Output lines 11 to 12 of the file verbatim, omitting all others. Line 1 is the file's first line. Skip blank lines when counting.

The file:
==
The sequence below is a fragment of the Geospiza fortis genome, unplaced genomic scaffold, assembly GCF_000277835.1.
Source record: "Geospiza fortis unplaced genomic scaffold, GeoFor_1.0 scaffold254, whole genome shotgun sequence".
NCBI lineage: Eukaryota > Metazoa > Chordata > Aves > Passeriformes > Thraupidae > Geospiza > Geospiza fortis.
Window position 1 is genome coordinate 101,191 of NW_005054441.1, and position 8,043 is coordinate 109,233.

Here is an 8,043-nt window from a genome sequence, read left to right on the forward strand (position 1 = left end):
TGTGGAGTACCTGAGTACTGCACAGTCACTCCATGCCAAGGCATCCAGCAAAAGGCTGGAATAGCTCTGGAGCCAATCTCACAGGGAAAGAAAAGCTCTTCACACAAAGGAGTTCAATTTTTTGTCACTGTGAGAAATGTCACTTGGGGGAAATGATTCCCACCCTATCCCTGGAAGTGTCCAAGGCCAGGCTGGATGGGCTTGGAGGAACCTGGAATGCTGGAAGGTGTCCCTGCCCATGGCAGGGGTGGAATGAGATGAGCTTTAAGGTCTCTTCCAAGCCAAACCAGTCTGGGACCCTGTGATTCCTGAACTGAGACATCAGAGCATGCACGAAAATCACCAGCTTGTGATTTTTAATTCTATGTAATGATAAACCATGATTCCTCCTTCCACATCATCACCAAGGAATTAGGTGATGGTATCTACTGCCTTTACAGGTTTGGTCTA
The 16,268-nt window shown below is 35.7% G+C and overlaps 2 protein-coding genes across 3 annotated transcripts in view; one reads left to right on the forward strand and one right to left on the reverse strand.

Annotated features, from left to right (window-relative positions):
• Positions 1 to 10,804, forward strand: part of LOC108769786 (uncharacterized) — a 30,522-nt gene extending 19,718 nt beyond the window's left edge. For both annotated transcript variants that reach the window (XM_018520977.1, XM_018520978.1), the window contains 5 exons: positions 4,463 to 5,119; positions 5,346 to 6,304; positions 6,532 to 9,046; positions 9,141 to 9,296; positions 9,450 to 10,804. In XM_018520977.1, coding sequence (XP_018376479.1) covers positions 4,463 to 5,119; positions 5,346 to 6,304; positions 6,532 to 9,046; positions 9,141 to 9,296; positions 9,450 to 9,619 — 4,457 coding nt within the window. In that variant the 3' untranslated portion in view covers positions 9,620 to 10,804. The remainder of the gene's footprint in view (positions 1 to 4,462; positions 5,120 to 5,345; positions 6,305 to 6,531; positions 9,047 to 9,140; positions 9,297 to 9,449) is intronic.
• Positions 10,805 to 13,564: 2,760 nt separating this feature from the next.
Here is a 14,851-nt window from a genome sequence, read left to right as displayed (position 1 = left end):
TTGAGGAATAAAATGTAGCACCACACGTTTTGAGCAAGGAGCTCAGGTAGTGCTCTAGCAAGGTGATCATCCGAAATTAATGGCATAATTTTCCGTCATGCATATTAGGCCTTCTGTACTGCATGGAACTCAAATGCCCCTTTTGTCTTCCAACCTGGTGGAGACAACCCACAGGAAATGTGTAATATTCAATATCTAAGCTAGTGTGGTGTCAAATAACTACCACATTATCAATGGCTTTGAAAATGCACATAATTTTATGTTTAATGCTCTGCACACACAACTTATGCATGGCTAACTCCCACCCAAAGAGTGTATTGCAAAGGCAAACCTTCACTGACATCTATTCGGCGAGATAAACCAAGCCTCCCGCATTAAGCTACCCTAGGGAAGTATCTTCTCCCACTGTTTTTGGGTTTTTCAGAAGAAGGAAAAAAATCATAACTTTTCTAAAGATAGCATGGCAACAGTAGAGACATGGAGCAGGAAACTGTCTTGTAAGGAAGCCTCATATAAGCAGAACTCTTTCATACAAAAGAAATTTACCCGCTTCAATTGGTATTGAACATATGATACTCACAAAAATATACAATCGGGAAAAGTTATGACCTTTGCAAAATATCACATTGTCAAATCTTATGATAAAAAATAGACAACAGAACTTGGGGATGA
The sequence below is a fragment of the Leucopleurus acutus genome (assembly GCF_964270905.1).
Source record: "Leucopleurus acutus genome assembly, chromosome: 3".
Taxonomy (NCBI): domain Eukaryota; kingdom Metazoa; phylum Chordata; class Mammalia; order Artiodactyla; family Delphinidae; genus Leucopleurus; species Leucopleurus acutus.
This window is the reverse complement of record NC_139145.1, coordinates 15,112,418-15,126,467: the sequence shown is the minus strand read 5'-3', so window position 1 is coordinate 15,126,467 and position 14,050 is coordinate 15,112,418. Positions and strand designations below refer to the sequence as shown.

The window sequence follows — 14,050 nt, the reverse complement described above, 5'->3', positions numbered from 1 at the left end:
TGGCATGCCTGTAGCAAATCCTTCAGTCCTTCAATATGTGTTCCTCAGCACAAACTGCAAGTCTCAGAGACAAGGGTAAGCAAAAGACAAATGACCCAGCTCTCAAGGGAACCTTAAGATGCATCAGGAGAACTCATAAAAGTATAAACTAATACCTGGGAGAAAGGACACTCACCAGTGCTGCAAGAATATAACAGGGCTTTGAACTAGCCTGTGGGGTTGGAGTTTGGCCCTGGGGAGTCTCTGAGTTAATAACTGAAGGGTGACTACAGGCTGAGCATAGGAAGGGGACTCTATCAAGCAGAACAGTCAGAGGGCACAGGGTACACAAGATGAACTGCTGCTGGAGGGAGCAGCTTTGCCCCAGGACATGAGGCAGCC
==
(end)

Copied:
Here is a 14,851-nt window from a genome sequence, read left to right as displayed (position 1 = left end):
TTGAGGAATAAAATGTAGCACCACACGTTTTGAGCAAGGAGCTCAGGTAGTGCTCTAGCAAGGTGATCATCCGAAATTAATGGCATAATTTTCCGTCATGCATATTAGGCCTTCTGTACTGCATGGAACTCAAATGCCCCTTTTGTCTTCCAACCTGGTGGAGACAACCCACAGGAAATGTGTAATATTCAATATCTAAGCTAGTGTGGTGTCAAATAACTACCACATTATCAATGGCTTTGAAAATGCACATAATTTTATGTTTAATGCTCTGCACACACAACTTATGCATGGCTAACTCCCACCCAAAGAGTGTATTGCAAAGGCAAACCTTCACTGACATCTATTCGGCGAGATAAACCAAGCCTCCCGCATTAAGCTACCCTAGGGAAGTATCTTCTCCCACTGTTTTTGGGTTTTTCAGAAGAAGGAAAAAAATCATAACTTTTCTAAAGATAGCATGGCAACAGTAGAGACATGGAGCAGGAAACTGTCTTGTAAGGAAGCCTCATATAAGCAGAACTCTTTCATACAAAAGAAATTTACCCGCTTCAATTGGTATTGAACATATGATACTCACAAAAATATACAATCGGGAAAAGTTATGACCTTTGCAAAATATCACATTGTCAAATCTTATGATAAAAAATAGACAACAGAACTTGGGGATGA